Wally and Molly

Me, my brother, and his dog did some extensive hiking into a couple of the mine sites and also up to a high cliff known as Stone Ridge.  The weather was perfect and we took full advantage of it.  Here are some shots I took along the way;

This picture was taken on top of Stone Ridge, a very high, rocky cliff along Nordic Mine road.

Man and his dog checking out the magnificent view.

We walked deep into the Lacnor mine site and we were trying to figure out exactly where the mine was, but this site has been closed for a long time and it was hard to tell.  This picture was taken from a high berm of broken rocks that had been created by the mine workers as a road across a valley.  We could see where rock had been blasted out, possibly to use for these high berms we were standing on.

Another shot from that same spot.

Here’s a side view of one of the berms, which could have also been used as containment walls for water, or some other contamination control purposes.

Here’s another rocky berm.

Walking along Lacnor Mine road.

The fall colours have now passed their peak, but it’s still a spectacular view, especially in places like this along Lacnor Mine road.

We came across a few remote lakes in our travels.  These shots were taken at a lake known as Dumbell Lake.

It was really quiet in there, and we sat by this lake for a while to rest and to give the dog a chance to swim.

Along the shoreline of Dumbell Lake.

As we got up to walk away from Dumbell Lake I spotted this little water snake right at the shoreline.  I don’t exactly know what kind of snake it is, but it was interesting to see something other than a garter snake.

We also did an extensive walk into the Stanleigh mine site, but I wasn’t taking many pictures that day due to the fact that the air was very hazy and not very good for photography.  However, we never actually reached the mine itself.  I checked the maps today and saw that it wasn’t all the much further than we went but these mine roads can go for miles and miles into the bush, so you have to decide to turn back at some point.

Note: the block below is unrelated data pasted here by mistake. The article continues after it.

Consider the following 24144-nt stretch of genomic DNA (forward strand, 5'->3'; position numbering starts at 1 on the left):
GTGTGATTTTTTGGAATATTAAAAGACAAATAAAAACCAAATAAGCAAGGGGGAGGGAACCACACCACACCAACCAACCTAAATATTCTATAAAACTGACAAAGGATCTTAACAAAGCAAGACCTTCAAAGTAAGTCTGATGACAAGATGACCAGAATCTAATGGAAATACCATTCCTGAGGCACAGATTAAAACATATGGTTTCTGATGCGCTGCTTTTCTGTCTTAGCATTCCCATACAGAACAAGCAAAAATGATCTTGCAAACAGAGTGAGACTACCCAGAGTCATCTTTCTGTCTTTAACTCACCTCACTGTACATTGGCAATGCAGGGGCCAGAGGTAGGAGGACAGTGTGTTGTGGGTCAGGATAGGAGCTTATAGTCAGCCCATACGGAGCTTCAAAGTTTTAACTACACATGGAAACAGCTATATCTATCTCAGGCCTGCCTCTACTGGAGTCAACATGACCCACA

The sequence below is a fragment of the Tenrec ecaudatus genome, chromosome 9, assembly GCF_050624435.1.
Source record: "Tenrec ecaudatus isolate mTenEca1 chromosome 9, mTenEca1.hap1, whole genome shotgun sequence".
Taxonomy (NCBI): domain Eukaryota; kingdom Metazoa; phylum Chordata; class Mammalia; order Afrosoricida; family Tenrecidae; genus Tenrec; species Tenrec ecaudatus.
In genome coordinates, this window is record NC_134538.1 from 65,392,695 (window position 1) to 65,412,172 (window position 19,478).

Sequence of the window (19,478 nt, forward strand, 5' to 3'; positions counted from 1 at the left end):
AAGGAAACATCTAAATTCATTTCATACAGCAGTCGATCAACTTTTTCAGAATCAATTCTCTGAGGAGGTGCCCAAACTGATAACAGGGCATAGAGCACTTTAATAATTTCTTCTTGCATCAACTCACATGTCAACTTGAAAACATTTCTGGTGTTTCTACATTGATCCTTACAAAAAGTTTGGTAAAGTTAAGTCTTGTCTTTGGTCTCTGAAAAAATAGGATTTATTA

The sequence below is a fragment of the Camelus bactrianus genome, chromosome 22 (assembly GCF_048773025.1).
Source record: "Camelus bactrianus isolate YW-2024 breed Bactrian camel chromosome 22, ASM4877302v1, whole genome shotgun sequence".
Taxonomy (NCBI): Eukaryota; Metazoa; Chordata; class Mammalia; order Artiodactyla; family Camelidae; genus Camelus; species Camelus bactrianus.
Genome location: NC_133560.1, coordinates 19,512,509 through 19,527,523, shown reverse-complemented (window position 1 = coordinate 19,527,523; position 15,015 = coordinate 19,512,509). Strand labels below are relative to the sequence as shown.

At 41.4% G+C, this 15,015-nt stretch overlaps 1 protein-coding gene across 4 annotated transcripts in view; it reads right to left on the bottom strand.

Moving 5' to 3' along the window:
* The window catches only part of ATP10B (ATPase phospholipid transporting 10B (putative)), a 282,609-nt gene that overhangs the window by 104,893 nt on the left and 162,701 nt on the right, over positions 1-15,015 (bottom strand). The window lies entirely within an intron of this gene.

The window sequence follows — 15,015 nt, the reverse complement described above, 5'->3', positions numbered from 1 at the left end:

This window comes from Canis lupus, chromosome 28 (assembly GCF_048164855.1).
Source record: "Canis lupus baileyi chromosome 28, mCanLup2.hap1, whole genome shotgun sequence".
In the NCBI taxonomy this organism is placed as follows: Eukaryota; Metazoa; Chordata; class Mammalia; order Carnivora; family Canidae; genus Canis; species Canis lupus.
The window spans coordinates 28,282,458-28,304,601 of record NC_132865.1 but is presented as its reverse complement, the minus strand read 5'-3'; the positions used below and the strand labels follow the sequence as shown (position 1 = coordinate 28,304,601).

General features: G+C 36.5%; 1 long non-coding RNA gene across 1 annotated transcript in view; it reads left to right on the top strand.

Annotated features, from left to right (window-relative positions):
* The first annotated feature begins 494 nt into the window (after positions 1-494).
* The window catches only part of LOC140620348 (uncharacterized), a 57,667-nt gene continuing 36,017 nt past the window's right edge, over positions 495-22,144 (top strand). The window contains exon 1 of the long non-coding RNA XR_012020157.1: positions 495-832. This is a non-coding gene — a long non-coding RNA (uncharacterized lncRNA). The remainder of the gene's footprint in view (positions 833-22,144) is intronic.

It was nice to have a couple of hiking partners for the weekend though.  I’ll be back to solo walks again from now on, so it will be me against the bears all alone.  It’s nice to have a hiking partner with you because there’s always a chance that you can outrun your partner in case of bear attack because you won’t outrun the bear.  Anyone else want to join me on a hike?  I’d prefer someone who can’t run all that fast.


4 responses to this post.

  1. Posted by Pauleboy on October 11, 2011 at 11:00 am

    Hey bro,
    Identified that snake as a Northern Water Snake, go figure, not venomous but an aggressive biter if provoked.

    As far as your bear attack defense, I had one too: trip you and run!! Besides, wild predators tend to attack the very young, or the old and frail…….I felt safe!

    Thanks again for the tour,


  2. Ahhh yes, you must be referring to Molly getting a bit long in the tooth, but I was thinking that you would probably hurl yourself in between her and the attacking bear, giving me time to make good my escape and tell the heroic story of how I tried to save you and the dog to no avail.


  3. Posted by Avril on October 11, 2011 at 7:57 pm

    Looks like you guys had a great Thanksgiving weekend. It looks beautiful there. Glad to see you had a buddy with you .


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